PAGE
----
sharman421 by sharman421 | TALLAHASSEE, FL
Jul 19, 2007

In our modern day and age,there should be absolutely no stigma for medicating depression or any other illness. There is medication for diabetes, high cholesterol, thyroid, and every other chemical imbalance, which is exactly what depression is. Whether it's the way our environment wires our brains or whether it's genetic or whether it's a societal overload shouldn't make a difference. Medication is the absolute right course to take!

beachbumbeth by beachbumbeth | Danville, CA
Jul 18, 2007

hi ladies, i'm worried that a friend of mine is depressed. she has changed so much over the years. she seems incredibly focused on her own problems and how miserable life is. i wish i could help.... does anyone have advice on how to bring it up with her or ways to help?

sarahjm222 by sarahjm222 | Goldsboro, NC
Jul 15, 2007

How do you know if it's depression or just a bad time in your life? After getting divorced, dealing with teenagers and generally getting older who wouldn't feel a little sad? Aside from suicidal thoughts I have had or have some or all of the symptoms at some point. But I don?t think I am clinically depressed. I often wonder how widespread this topic is. If you polled the planet, what percentage of depressed women would come from highly industrialized countries like the U.S.?

KathyL by KathyL | Wallingford, PA
Jul 12, 2007

After dealing with depression for over 30 years, I am very happy to say I have learned to accept that is an imbalance that is in my body not my head. I have sucessfully taken different medications for many years. I consider it an illness somthing like diabetes, that can be managed with medication and a healthy lifestyle. It is something that should not carry shame. We all struggle with different problems in our lives. It is the way that you deal with these problems that really matters. We all have to play with the hand we have been dealt. Happiness has a lot to do with attitude and not loosing faith in ourselves.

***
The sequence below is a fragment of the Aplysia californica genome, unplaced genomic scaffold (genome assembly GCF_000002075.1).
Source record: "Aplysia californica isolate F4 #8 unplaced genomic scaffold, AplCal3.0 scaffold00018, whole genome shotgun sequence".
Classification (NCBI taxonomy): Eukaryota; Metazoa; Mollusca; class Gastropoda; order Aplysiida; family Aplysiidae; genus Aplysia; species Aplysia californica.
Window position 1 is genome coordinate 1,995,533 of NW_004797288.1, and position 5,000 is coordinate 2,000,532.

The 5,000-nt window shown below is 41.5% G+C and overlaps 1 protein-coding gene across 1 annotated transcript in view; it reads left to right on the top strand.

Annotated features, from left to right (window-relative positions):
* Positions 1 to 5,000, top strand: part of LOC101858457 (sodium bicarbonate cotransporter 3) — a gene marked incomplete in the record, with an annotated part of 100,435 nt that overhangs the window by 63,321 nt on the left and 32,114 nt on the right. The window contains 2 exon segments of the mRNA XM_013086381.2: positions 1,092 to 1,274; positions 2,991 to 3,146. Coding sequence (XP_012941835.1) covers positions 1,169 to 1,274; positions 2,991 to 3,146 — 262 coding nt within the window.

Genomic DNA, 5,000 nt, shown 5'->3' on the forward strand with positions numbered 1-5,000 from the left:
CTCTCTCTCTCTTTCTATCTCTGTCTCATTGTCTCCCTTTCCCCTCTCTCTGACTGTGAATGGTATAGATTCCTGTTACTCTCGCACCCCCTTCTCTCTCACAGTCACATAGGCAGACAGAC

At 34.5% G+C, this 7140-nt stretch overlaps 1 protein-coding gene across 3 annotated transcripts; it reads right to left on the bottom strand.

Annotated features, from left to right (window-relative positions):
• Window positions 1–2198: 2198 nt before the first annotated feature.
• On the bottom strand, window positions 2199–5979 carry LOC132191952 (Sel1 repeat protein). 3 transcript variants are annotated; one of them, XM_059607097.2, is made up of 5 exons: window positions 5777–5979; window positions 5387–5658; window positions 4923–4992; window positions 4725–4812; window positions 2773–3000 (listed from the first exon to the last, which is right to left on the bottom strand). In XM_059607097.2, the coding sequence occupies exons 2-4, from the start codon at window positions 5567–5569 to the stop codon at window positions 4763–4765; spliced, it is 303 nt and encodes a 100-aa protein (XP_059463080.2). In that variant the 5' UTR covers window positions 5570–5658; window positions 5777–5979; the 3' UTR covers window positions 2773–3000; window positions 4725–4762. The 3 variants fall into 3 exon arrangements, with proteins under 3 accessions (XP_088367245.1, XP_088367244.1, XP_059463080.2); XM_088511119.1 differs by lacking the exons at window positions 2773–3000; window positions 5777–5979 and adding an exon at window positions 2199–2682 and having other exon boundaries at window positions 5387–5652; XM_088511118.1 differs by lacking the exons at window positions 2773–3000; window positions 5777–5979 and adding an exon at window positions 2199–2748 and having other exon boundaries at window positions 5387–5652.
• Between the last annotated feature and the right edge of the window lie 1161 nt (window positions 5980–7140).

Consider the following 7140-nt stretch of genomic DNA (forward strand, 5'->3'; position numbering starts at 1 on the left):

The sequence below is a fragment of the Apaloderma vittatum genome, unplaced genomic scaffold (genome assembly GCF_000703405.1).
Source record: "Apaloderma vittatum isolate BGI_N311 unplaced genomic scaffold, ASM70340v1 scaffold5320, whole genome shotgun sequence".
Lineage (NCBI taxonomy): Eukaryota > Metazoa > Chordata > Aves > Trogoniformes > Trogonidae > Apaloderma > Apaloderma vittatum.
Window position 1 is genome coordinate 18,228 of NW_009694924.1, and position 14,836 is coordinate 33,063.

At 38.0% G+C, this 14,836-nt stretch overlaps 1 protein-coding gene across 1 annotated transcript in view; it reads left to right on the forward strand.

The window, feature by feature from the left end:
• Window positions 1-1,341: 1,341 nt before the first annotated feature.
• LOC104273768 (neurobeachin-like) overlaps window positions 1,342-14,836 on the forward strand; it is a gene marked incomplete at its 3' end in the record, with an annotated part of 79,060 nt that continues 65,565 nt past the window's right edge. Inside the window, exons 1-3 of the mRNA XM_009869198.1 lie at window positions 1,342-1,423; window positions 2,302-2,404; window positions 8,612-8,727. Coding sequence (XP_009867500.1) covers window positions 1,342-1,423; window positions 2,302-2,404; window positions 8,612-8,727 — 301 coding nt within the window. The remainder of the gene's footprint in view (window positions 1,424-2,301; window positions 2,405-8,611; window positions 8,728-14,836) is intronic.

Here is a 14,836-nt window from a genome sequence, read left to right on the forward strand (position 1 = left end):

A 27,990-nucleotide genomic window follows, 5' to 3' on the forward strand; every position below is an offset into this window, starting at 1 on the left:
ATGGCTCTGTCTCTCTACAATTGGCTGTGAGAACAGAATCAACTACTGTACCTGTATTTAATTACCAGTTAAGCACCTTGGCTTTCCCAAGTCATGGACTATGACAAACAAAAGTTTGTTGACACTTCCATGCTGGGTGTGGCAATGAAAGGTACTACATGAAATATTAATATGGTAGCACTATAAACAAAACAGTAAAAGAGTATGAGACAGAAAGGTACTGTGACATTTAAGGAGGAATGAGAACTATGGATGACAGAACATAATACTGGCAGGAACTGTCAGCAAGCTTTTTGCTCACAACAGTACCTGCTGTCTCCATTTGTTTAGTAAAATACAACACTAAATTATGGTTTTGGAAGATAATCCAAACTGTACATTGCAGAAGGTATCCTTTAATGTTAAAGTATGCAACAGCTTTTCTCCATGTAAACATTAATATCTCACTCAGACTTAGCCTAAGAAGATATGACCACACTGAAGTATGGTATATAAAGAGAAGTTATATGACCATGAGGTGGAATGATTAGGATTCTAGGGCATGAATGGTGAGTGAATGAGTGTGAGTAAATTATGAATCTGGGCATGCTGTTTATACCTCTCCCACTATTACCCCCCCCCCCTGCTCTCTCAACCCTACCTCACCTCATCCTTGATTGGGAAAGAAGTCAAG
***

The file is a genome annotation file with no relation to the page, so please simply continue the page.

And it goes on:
msbgz by msbgz | milwaukee, WI
Jul 12, 2007

It took a year for me to admit to myself that I was depressed. I could not understand how I could be depressed as I had a great marraige, job, and homelife. As an only child I am very close to my parents and it was my mom that knew something was wrong. I thought that I was doing a good job covering it up, but she knew something was wrong. One day I just broke down and talked to her, she suggested I see our family doctor and talk to him. He listened and started me on Zoloff. I had gotten down to 90 lbs. and was a nervous wreck. That was 3 years ago. I still take Zoloff and Welbutrin too. I see a therapist once a month, (I had been seeing him weekly for a while). I can once again see how beautiful the sunset is and enjoy the birds singing. I guess what I'd like to say is that if you even think something may be wrong, don't hesitate to see a doctor. It will not go away on it's own. The hardest part is to not be ashamed to admit that you need help. I'm glad I did.